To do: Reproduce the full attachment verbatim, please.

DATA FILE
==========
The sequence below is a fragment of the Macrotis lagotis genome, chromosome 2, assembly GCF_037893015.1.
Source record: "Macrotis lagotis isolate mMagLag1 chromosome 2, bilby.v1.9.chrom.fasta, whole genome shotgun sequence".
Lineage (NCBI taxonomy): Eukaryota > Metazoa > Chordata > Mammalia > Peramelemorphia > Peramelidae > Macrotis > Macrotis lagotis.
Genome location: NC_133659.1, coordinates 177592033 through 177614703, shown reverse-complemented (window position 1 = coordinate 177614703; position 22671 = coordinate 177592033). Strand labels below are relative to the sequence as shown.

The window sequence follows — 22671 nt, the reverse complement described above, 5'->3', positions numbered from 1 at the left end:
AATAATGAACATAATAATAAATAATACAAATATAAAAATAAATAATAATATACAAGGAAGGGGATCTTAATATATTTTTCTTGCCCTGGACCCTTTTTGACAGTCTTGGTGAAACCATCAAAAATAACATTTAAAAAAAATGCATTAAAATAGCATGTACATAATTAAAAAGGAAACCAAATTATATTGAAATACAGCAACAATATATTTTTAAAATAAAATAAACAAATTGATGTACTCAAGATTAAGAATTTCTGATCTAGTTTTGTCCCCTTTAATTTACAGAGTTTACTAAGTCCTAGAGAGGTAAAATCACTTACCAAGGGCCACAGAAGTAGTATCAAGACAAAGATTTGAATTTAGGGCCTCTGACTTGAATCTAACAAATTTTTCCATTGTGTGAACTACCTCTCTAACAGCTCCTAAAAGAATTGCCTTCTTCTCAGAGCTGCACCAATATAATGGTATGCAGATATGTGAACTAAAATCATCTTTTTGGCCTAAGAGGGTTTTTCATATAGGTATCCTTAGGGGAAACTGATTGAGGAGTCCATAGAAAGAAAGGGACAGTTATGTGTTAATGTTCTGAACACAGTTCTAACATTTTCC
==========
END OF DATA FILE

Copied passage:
The sequence below is a fragment of the Macrotis lagotis genome, chromosome 2, assembly GCF_037893015.1.
Source record: "Macrotis lagotis isolate mMagLag1 chromosome 2, bilby.v1.9.chrom.fasta, whole genome shotgun sequence".
Lineage (NCBI taxonomy): Eukaryota > Metazoa > Chordata > Mammalia > Peramelemorphia > Peramelidae > Macrotis > Macrotis lagotis.
Genome location: NC_133659.1, coordinates 177592033 through 177614703, shown reverse-complemented (window position 1 = coordinate 177614703; position 22671 = coordinate 177592033). Strand labels below are relative to the sequence as shown.

The window sequence follows — 22671 nt, the reverse complement described above, 5'->3', positions numbered from 1 at the left end:
AATAATGAACATAATAATAAATAATACAAATATAAAAATAAATAATAATATACAAGGAAGGGGATCTTAATATATTTTTCTTGCCCTGGACCCTTTTTGACAGTCTTGGTGAAACCATCAAAAATAACATTTAAAAAAAATGCATTAAAATAGCATGTACATAATTAAAAAGGAAACCAAATTATATTGAAATACAGCAACAATATATTTTTAAAATAAAATAAACAAATTGATGTACTCAAGATTAAGAATTTCTGATCTAGTTTTGTCCCCTTTAATTTACAGAGTTTACTAAGTCCTAGAGAGGTAAAATCACTTACCAAGGGCCACAGAAGTAGTATCAAGACAAAGATTTGAATTTAGGGCCTCTGACTTGAATCTAACAAATTTTTCCATTGTGTGAACTACCTCTCTAACAGCTCCTAAAAGAATTGCCTTCTTCTCAGAGCTGCACCAATATAATGGTATGCAGATATGTGAACTAAAATCATCTTTTTGGCCTAAGAGGGTTTTTCATATAGGTATCCTTAGGGGAAACTGATTGAGGAGTCCATAGAAAGAAAGGGACAGTTATGTGTTAATGTTCTGAACACAGTTCTAACATTTTCC